New User Special Price Expires in

Let's log you in.

Sign in with Facebook


Don't have a StudySoup account? Create one here!


Create a StudySoup account

Be part of our community, it's free to join!

Sign up with Facebook


Create your account
By creating an account you agree to StudySoup's terms and conditions and privacy policy

Already have a StudySoup account? Login here

history 102 study guide 2

by: Tessa Mosher

history 102 study guide 2 HIS 102

Tessa Mosher
SUNY Oswego

Preview These Notes for FREE

Get a free preview of these Notes, just enter your email below.

Unlock Preview
Unlock Preview

Preview these materials now for free

Why put in your email? Get access to more of this material and other relevant free materials for your school

View Preview

About this Document

terms and questions for test 3-18-16
World History 20th Century
Gregory S Parsons (P)
Study Guide
50 ?




Popular in World History 20th Century

Popular in History

This 6 page Study Guide was uploaded by Tessa Mosher on Sunday March 13, 2016. The Study Guide belongs to HIS 102 at State University of New York at Oswego taught by Gregory S Parsons (P) in Fall 2015. Since its upload, it has received 89 views. For similar materials see World History 20th Century in History at State University of New York at Oswego.


Reviews for history 102 study guide 2


Report this Material


What is Karma?


Karma is the currency of StudySoup.

You can buy or earn more Karma at anytime and redeem it for class notes, study guides, flashcards, and more!

Date Created: 03/13/16
Terms to know: Fascist movement:  based on the ideology that exalts the nation above the individual and calls  for a centralized government with a dictatorial leader, economic and social regimentation, and  forcible suppression of opposition  Benito Mussolini: (1883­1945) burst open the Italian scene with the first fascist movement in  Europe. He began his political career as a socialist but was expelled from the party after  supporting Italy’s entry into WWI. Created a new group called Fascio di Combattimento ( league of combat) Anti­semitism: hostility toward or discrimination against Jews  lebensraum (living space): a doctrine adopted by Hitler, that holds that a nations power depends on the amount of land it occupies. Thus, a nation must expand to be strong  Nazi: short for the National Socialist German Workers’ Party­ originally the German Workers’  Party that Hitler took over and transformed into the Nazi Party Zaibatsu: powerful business cartels formed in Japan during the Meiji era and outlawed  following WWII Nanjing Incident: Japanese took over Chinese capitol of Nanjing, raping and killing thousands  of innocent civilians in the process for several weeks  New Order in East Asia: compromised Japan, Manchuria, and China. Its hope was that Japan  would drive western influence out of China  Monroe Doctrine for Asia: Stated Japan would guide its Asian neighbors on the path to  development and prosperity.  The Great East Asian Co­Prosperity Sphere: Its plan included to increase its power of the  empire to cause East­Asia to return to its original form of independence and co­Prosperity by  shaking off the Yoke of Europe and America, and  to let its countries and peoples develop their  respective abilities in peaceful cooperation and secure livelihood.  Final Solution: Was the annihilation of the Jewish people. This plan was thought up by Nazi  Leaders trying to find a solution to the Jewish problem. Holocaust: A plan and tactic made up by the Nazi Party that is responsible for the death of  nearly two of every three European Jews. It caused the death of 9­10 million other people  that  German leaders felt should be prosecuted (homosexuals, Gypsies, ect.)  Yalta Conference 1945: Set up the Cold War framework­ three leaders met in Yalta to discuss  how to rearrange the situation in Europe after the defeat of Nazi Germany and then how would  they fight and defeat Japan. The iron curtain: the national barrier separating the former Soviet bloc and the West prior to the decline of Communism that followed the political events in Eastern Europe in 1989. The Truman Doctrine: Stated that the US would provide financial aid to countries that claimed  they were threatened by communist expansion. containment: was a strategy advocated by George Kennan to contain further aggressive Soviet  moves  The Marshall Plan: Intended to rebuild prosperity and stability, it included 13 billion dollars for the economic recovery of war in Europe. NATO: North Atlantic Treaty Organization­ formed April 1949, Belgium, the Netherlands,  France, Britain, Italy, Denmark, Norway, Portugal, and Iceland signed a treaty with US and  Canada stating they would provide mutual assistance if any one of them was attacked. Warsaw Pact: 1955­ military alliance between Albania, Bulgaria, Czechoslovakia, Germany,  Hungary, Poland, Romania and Soviet Union CCP: Chinese Communist Party who resisted the US in creating a coalition government with  them.  PLA: Peoples Liberation Army­ included nearly one million troops  under the communists. liberation theology: an activist movement especially among the Roman Catholic clergy in Latin America that combines Marxist ideas with a call to liberate the oppressed from injustices Salvador Allende: Chilean physician and politician, known as the first Marxist to become  president of a Latin American country through open elections. Augusto Pinochet: Chilean general and dictator who served as president after leading the junta  that overthrew the government of Salvador Allende. Became chief of army and senator. During  his rule many economic reforms were undertaken but thousands of dissidents were tortured or  executed The Dirty War: 1976 when the military installed new regime, using the occasion to kill more  than six thousand leftists  Lula (Luiz Inácio Lua da Silva): a former lathe operator, popular among the countries working  masses and came to power on the promise to introduce antipoverty programs and reverse his  predecessor’s policy of privatizing major industries. NAFTA: North America Free Trade Agreement­ highly controversial in the United states  because of the fear that US firms would move factories to Mexico where labor costs are cheaper  and environmental standards less stringent. Many Mexicans felt NAFTA was more beneficial to  US than its southern neighbor.  Bay of Pigs: a failed attempt to invade and overthrow Castro’s government that took place on  April 17, 1961 Fidel Castro: Established a regime based loosely on the Soviet Model Guantanamo: a bay on the SE coast of Cuba. It’s the site of a US naval base established in  1903, where suspected members of Al­Qaeda and the Taliban were held from 2002  Madres of the Plaza de Mayo: an association of argentine mothers whose children were  “disappeared” during the dirty war of the military dictatorship between 1976 and 1983 Uhuru: “Freedom” in Swahili. A key slogan in African independence movements, especially in  Kenya.  Kwame Nkrumah: led Ghana to independence from Britain in 1057 and served as its first prime minister and president.  ANC: African National Congress founded in 1912, it was the beginning of political activity by  South African blacks. It was the majority party in South Africa.  Pan­Africanism: The concept of African continental unity and solidarity in which the common  interests of African countries transcend regional boundaries. Mau Mau Movement: Kenya’s militant resistance against British colonial rule. Began as a  movement agitating for the return of African land and political right in 1946.  Apartheid: The system of racial segregation practiced in the Republic of  S. Africa until the  latest 1990’s; involved political, legal, and economic discrimination against non whites  Q: Who were the supporters of the Fascist movement in Europe?   ­ alarmed conservatives and wealthy American business men from the 1920’s­40’s D. p.128 What were the opposing views of Chruchill and Chamberlain on how to respond  to Hitler's demands at Munich? – Churchill believed that Czechoslovakia should have been  left alone and they would’ve done better that why while Chamberlain believed that Hitler’s  demands of taking Czech was a good idea that even though they would be losing freedom it  would set them up for a better life . Do these arguments have any winder relevance for other world crisis, such as crisis in  Syria, Ukraine, and Iraq? ­ Many people believe that other countries should help them even if  that means freedom is taken away while others believe we should not help them and let them  work it out themselves. Q: Based on the reading, do you think Japan was an aggressor or a victim in WWII.  Did  Japan bear the responsibility to wage war as an aggressor? – I believe Japan was an  aggressor due mainly to the fact they refused to surrender even after they were told something  horrible would happen to them if they didn’t.    Based on your analysis, does Emperor Akihito's new year statement acknowledge Japan's  war responsibility and apologize to those who were victimized by Japan's aggression? – I  don’t think he acknowledges the aggression of Japan I think he only acknowledges that many  people were killed and wounded during this time of war, no matter who was responsible for it. Q: Based on your knowledge on the Holocaust, do you think that all the Nazi are  intrinsically evil?­ I don’t believe they were all evil, a lot of them were doing what they were  told to do by leaders who struck fear in everybody’s lives.   To what extent can we argue that Holocaust was only possible in the 20th century? – We  can say the holocaust was only possible in the 20  century because Germany was a very well  developed country and the people were easily manipulated into believing the words of Hitler­  they had the weaponry and other resources to be successful and other countries did not see a  problem before it was to late. It would not be possible now because countries are more aware,  treaties and agreements have been made to help this type of thing from happening again. Q: Study the posters produced during WWII.  Can you find a common theme in terms of  how the belligerent parties construct the image of self and the image of the enemy. – The  image of self is very strong and patriotic, while the image of the enemy is very dehumanizing  and showing they were weak.  What were the strategies employed by the producers of these posters. – Strategies were  mainly dehumanizing the enemy using animals to represent them, they also used positive images  for the specific homeland to create nationalism to get people to either fight or support the war  Q: If Cuba saw US as its archrival enemy in the world, why would it allow US to maintain  a naval base on its territory? ­  Because they believed if they did not have the naval presence  and guerrilla wars were launched peasants would try to over throw old regimes According to Che, what is the goal of the Cuban Revolution? – Che believed the goal of the  Cuban Revolution was for change to occur and nationalize key elements of the Cuban economy    Q: D. p.295, According to Ayi Kwei Armah, who was to blame for conditions in his country (Ghana, previously known as the Gold Coast)?­  According to Ayi Kwei Armah  the  conditions for his country were to be blamed upon the rich man who was jealous and was going  to take into their hands the power to steal the nation’s riches and use it for their own satisfaction. D. p.298 Why was Mboya confident that the people of Kenya could surmount the  challenges of nationhood?­  because they had been through enough  and appreciated freedom  enough to defend it with their lives.  Based on recent development in Kenya, was Mboya too optimistic about the future of his  nation?( Please note, Kenya is the country that suffered from al­Shabaab terrorist attack in  2013.) ­ I believe he was, I think that nationalism can only go so far if you are not as developed as other countries. These countries that are more developed and want something from  another country will do anything possible to get it especially if they have the upper hand.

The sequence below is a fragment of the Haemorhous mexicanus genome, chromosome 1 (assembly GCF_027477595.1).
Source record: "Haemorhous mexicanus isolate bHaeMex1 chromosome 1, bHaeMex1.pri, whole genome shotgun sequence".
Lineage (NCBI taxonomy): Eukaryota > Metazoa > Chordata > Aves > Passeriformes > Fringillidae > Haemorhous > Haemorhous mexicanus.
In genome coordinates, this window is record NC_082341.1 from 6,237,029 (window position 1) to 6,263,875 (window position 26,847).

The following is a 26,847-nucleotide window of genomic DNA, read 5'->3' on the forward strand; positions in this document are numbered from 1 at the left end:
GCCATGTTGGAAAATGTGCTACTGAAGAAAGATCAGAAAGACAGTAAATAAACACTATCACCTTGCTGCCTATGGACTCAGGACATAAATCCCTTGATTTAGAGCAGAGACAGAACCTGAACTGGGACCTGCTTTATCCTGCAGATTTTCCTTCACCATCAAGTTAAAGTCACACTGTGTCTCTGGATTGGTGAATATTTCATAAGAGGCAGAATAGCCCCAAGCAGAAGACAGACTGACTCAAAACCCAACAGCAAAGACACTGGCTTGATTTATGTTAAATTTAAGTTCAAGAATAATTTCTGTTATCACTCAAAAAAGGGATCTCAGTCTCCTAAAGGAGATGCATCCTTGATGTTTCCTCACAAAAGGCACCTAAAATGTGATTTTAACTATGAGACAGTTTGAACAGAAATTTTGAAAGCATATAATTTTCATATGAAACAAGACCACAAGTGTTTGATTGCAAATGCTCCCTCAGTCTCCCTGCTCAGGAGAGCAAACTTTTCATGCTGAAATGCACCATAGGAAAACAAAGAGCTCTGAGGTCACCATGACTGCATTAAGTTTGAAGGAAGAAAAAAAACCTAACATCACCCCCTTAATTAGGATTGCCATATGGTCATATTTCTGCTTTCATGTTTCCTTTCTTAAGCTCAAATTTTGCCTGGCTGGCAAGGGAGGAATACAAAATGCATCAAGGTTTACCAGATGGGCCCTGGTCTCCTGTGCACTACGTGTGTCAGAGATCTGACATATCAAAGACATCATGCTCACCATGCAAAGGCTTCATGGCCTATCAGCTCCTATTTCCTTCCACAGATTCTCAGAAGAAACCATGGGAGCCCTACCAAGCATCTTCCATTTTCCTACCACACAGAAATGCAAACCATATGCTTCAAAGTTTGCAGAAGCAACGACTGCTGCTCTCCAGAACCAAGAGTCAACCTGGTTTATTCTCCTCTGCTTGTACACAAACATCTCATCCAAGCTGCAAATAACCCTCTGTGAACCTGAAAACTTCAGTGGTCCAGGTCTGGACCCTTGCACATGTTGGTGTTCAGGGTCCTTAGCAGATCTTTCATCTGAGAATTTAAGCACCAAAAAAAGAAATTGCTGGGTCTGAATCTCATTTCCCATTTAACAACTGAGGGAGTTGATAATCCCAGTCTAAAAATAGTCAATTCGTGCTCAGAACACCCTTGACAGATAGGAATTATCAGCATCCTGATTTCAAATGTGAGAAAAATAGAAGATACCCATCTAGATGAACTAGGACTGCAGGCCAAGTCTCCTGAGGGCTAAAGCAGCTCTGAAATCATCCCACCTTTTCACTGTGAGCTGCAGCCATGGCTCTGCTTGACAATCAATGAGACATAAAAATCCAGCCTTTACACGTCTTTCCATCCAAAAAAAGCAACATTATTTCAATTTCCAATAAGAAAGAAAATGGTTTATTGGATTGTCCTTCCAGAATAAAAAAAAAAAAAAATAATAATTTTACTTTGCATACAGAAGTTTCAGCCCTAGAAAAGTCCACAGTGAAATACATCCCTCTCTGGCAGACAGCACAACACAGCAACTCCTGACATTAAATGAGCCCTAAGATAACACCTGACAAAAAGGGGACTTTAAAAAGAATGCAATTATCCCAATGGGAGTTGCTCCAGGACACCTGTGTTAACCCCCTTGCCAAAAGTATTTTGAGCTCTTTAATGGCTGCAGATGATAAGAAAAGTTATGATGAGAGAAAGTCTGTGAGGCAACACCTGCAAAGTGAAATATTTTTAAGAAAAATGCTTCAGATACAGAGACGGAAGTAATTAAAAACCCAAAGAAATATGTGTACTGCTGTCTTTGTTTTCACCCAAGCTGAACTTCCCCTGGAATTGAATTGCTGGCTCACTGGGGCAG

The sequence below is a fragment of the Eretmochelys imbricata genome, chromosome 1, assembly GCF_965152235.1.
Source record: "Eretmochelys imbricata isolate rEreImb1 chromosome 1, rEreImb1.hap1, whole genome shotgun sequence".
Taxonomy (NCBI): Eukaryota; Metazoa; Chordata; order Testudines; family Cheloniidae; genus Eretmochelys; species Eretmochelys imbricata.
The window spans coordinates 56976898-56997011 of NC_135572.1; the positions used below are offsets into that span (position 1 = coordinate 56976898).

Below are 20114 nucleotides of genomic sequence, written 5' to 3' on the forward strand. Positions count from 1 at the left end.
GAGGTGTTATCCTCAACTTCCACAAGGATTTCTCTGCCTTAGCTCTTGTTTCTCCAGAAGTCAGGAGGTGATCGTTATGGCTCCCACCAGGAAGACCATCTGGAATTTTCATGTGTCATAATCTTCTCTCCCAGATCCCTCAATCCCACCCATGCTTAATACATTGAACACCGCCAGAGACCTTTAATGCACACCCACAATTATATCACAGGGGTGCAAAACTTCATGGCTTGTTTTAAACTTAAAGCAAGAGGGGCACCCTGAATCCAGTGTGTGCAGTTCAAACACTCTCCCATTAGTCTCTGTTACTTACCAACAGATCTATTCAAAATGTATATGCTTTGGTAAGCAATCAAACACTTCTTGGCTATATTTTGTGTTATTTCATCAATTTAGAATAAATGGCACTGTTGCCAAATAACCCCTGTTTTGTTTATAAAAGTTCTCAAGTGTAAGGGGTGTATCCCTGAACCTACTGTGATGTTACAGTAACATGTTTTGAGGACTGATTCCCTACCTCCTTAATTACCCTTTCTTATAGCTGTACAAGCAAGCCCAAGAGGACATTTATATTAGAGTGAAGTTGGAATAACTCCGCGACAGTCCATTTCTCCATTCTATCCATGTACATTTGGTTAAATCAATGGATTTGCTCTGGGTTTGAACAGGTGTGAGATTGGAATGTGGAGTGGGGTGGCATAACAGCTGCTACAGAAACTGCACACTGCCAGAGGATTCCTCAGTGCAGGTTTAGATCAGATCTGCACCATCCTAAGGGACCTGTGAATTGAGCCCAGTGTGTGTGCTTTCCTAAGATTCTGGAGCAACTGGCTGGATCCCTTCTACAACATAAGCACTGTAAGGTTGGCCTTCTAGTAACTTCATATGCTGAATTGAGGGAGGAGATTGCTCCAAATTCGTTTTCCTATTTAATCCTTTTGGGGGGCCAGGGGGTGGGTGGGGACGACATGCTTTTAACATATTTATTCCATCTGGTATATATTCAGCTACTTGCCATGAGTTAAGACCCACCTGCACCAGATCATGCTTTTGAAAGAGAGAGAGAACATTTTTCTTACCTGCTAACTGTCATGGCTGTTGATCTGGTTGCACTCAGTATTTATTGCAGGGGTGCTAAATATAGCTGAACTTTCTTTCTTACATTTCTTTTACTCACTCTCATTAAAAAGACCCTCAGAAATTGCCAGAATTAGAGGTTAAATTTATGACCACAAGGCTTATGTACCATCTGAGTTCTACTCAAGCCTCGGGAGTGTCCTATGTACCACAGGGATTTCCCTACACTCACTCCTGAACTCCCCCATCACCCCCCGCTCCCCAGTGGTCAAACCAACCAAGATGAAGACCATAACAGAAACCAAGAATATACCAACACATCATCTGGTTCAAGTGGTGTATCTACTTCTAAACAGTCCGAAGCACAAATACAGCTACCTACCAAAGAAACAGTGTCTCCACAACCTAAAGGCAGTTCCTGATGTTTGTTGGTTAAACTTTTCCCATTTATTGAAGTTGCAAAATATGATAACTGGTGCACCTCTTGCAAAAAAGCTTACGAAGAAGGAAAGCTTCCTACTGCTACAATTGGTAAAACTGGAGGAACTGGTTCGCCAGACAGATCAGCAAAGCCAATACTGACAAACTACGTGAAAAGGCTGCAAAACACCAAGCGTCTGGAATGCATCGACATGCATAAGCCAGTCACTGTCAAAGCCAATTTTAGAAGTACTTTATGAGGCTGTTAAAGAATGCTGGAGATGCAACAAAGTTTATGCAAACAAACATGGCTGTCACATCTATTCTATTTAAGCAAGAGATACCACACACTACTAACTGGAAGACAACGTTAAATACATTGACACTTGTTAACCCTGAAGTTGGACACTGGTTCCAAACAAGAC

Buy Material

Are you sure you want to buy this material for

50 Karma

Buy Material

BOOM! Enjoy Your Free Notes!

We've added these Notes to your profile, click here to view them now.


You're already Subscribed!

Looks like you've already subscribed to StudySoup, you won't need to purchase another subscription to get this material. To access this material simply click 'View Full Document'

Why people love StudySoup

Bentley McCaw University of Florida

"I was shooting for a perfect 4.0 GPA this semester. Having StudySoup as a study aid was critical to helping me achieve my goal...and I nailed it!"

Amaris Trozzo George Washington University

"I made $350 in just two days after posting my first study guide."

Jim McGreen Ohio University

"Knowing I can count on the Elite Notetaker in my class allows me to focus on what the professor is saying instead of just scribbling notes the whole time and falling behind."

Parker Thompson 500 Startups

"It's a great way for students to improve their educational experience and it seemed like a product that everybody wants, so all the people participating are winning."

Become an Elite Notetaker and start selling your notes online!

Refund Policy


All subscriptions to StudySoup are paid in full at the time of subscribing. To change your credit card information or to cancel your subscription, go to "Edit Settings". All credit card information will be available there. If you should decide to cancel your subscription, it will continue to be valid until the next payment period, as all payments for the current period were made in advance. For special circumstances, please email


StudySoup has more than 1 million course-specific study resources to help students study smarter. If you’re having trouble finding what you’re looking for, our customer support team can help you find what you need! Feel free to contact them here:

Recurring Subscriptions: If you have canceled your recurring subscription on the day of renewal and have not downloaded any documents, you may request a refund by submitting an email to

Satisfaction Guarantee: If you’re not satisfied with your subscription, you can contact us for further help. Contact must be made within 3 business days of your subscription purchase and your refund request will be subject for review.

Please Note: Refunds can never be provided more than 30 days after the initial purchase date regardless of your activity on the site.